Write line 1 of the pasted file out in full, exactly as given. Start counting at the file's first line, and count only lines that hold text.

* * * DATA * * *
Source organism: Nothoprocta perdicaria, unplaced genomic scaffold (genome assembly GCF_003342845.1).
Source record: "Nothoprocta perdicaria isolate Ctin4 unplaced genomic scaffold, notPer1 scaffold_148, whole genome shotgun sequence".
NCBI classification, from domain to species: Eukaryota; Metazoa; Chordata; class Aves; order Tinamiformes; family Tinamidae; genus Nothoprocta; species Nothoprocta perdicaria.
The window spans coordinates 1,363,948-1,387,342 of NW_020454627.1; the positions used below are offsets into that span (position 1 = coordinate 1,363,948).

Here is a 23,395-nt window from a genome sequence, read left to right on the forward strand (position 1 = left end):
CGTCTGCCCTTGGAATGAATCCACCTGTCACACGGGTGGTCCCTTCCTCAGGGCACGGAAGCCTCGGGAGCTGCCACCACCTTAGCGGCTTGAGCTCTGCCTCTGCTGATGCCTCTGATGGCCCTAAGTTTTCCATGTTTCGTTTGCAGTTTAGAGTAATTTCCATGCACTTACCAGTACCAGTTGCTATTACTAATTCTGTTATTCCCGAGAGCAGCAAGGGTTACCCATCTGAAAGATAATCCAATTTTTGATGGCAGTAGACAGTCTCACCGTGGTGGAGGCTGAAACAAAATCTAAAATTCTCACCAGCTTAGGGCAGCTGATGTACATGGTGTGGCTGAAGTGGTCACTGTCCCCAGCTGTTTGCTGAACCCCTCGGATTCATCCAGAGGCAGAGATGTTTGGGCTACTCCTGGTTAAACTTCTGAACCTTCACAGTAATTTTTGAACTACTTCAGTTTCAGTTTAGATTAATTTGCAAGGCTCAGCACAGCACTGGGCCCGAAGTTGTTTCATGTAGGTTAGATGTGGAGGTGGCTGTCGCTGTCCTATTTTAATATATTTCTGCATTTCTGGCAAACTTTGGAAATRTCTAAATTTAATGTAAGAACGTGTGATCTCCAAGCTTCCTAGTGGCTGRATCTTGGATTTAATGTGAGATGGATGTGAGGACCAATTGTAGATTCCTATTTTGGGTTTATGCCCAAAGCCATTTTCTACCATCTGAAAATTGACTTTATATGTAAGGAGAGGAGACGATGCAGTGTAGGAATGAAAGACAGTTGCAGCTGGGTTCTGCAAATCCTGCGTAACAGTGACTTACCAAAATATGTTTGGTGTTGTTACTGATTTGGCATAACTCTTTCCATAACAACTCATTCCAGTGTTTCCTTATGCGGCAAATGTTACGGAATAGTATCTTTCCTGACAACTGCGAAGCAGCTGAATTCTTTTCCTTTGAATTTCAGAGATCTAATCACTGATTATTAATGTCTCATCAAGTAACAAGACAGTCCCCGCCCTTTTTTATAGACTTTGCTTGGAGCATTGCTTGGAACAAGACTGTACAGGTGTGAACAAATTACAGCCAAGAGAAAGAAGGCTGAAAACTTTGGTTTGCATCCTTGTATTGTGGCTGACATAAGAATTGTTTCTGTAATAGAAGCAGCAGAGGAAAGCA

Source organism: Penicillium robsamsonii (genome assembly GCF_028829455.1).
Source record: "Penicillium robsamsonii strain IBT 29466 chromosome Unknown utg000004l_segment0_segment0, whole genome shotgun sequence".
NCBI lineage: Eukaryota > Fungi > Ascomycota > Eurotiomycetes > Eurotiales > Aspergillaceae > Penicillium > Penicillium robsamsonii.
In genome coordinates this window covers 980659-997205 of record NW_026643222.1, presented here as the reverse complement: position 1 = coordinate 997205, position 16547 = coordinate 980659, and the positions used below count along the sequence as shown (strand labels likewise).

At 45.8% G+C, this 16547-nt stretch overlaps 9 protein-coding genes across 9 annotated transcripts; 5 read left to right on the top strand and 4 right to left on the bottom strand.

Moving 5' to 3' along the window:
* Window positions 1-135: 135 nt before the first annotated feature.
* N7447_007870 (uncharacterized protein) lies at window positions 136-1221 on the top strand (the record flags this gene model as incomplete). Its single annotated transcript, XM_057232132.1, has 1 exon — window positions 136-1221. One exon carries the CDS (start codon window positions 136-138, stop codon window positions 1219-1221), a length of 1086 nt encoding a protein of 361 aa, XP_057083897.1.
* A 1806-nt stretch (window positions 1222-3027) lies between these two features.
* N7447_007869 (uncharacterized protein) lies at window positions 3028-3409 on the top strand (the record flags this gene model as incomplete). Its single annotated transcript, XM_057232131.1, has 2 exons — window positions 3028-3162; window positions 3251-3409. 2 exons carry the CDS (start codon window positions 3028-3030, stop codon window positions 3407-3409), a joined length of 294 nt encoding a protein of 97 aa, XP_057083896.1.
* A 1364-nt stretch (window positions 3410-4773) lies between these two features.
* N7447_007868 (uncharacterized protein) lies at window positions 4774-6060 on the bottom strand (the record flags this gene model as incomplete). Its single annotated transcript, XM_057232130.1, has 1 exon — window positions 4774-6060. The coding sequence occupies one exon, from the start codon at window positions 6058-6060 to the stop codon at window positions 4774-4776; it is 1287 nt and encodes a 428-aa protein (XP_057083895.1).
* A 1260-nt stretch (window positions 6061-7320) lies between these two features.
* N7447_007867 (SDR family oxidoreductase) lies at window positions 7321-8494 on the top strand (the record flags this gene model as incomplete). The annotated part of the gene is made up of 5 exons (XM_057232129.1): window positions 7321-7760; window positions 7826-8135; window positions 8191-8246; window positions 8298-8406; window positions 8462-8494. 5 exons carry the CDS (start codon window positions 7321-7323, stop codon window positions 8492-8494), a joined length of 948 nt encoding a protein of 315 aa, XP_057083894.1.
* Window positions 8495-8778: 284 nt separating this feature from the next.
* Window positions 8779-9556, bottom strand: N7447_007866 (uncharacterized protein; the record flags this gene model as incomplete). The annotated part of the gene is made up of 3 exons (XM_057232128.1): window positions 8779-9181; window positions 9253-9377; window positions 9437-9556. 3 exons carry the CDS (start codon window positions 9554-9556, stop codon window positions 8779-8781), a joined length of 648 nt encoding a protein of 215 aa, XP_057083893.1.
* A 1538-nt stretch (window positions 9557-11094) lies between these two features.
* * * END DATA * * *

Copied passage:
Source organism: Nothoprocta perdicaria, unplaced genomic scaffold (genome assembly GCF_003342845.1).